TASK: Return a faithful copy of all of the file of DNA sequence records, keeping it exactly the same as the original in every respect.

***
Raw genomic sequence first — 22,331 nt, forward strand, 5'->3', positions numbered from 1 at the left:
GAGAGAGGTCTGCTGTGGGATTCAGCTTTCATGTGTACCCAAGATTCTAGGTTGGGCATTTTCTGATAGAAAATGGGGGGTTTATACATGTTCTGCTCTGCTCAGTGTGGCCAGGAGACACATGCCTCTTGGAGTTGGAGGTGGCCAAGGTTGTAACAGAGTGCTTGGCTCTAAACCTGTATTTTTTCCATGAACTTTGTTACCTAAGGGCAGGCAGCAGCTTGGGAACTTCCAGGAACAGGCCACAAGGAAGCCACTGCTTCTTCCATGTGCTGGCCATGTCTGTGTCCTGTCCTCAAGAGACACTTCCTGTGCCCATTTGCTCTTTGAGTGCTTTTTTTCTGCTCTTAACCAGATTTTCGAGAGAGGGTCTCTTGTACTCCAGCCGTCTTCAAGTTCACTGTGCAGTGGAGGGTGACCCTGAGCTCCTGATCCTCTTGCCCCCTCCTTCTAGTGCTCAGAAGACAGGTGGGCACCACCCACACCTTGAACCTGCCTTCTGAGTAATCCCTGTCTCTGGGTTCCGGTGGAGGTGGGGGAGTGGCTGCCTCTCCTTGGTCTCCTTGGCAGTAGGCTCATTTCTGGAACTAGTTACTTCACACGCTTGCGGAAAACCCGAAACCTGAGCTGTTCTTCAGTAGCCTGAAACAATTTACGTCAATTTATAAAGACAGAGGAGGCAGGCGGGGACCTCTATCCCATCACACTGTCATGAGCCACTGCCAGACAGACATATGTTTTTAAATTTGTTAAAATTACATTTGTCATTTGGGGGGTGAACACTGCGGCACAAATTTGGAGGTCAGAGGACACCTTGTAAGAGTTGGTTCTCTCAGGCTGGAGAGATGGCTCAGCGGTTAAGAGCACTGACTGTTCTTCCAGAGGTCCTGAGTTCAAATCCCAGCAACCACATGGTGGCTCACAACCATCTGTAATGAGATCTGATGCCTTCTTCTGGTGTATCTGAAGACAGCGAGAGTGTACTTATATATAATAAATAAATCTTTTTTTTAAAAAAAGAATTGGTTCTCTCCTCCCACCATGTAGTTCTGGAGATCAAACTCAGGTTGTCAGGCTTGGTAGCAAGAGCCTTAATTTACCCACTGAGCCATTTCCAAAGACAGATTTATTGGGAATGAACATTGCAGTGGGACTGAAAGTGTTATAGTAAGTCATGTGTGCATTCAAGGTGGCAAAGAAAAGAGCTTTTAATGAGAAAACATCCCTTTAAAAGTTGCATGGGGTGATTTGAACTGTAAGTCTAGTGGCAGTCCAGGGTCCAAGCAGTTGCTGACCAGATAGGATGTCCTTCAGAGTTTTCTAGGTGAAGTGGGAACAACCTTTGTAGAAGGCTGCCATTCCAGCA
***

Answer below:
Raw genomic sequence first — 22,331 nt, forward strand, 5'->3', positions numbered from 1 at the left:
GAGAGAGGTCTGCTGTGGGATTCAGCTTTCATGTGTACCCAAGATTCTAGGTTGGGCATTTTCTGATAGAAAATGGGGGGTTTATACATGTTCTGCTCTGCTCAGTGTGGCCAGGAGACACATGCCTCTTGGAGTTGGAGGTGGCCAAGGTTGTAACAGAGTGCTTGGCTCTAAACCTGTATTTTTTCCATGAACTTTGTTACCTAAGGGCAGGCAGCAGCTTGGGAACTTCCAGGAACAGGCCACAAGGAAGCCACTGCTTCTTCCATGTGCTGGCCATGTCTGTGTCCTGTCCTCAAGAGACACTTCCTGTGCCCATTTGCTCTTTGAGTGCTTTTTTTCTGCTCTTAACCAGATTTTCGAGAGAGGGTCTCTTGTACTCCAGCCGTCTTCAAGTTCACTGTGCAGTGGAGGGTGACCCTGAGCTCCTGATCCTCTTGCCCCCTCCTTCTAGTGCTCAGAAGACAGGTGGGCACCACCCACACCTTGAACCTGCCTTCTGAGTAATCCCTGTCTCTGGGTTCCGGTGGAGGTGGGGGAGTGGCTGCCTCTCCTTGGTCTCCTTGGCAGTAGGCTCATTTCTGGAACTAGTTACTTCACACGCTTGCGGAAAACCCGAAACCTGAGCTGTTCTTCAGTAGCCTGAAACAATTTACGTCAATTTATAAAGACAGAGGAGGCAGGCGGGGACCTCTATCCCATCACACTGTCATGAGCCACTGCCAGACAGACATATGTTTTTAAATTTGTTAAAATTACATTTGTCATTTGGGGGGTGAACACTGCGGCACAAATTTGGAGGTCAGAGGACACCTTGTAAGAGTTGGTTCTCTCAGGCTGGAGAGATGGCTCAGCGGTTAAGAGCACTGACTGTTCTTCCAGAGGTCCTGAGTTCAAATCCCAGCAACCACATGGTGGCTCACAACCATCTGTAATGAGATCTGATGCCTTCTTCTGGTGTATCTGAAGACAGCGAGAGTGTACTTATATATAATAAATAAATCTTTTTTTTAAAAAAAGAATTGGTTCTCTCCTCCCACCATGTAGTTCTGGAGATCAAACTCAGGTTGTCAGGCTTGGTAGCAAGAGCCTTAATTTACCCACTGAGCCATTTCCAAAGACAGATTTATTGGGAATGAACATTGCAGTGGGACTGAAAGTGTTATAGTAAGTCATGTGTGCATTCAAGGTGGCAAAGAAAAGAGCTTTTAATGAGAAAACATCCCTTTAAAAGTTGCATGGGGTGATTTGAACTGTAAGTCTAGTGGCAGTCCAGGGTCCAAGCAGTTGCTGACCAGATAGGATGTCCTTCAGAGTTTTCTAGGTGAAGTGGGAACAACCTTTGTAGAAGGCTGCCATTCCAGCA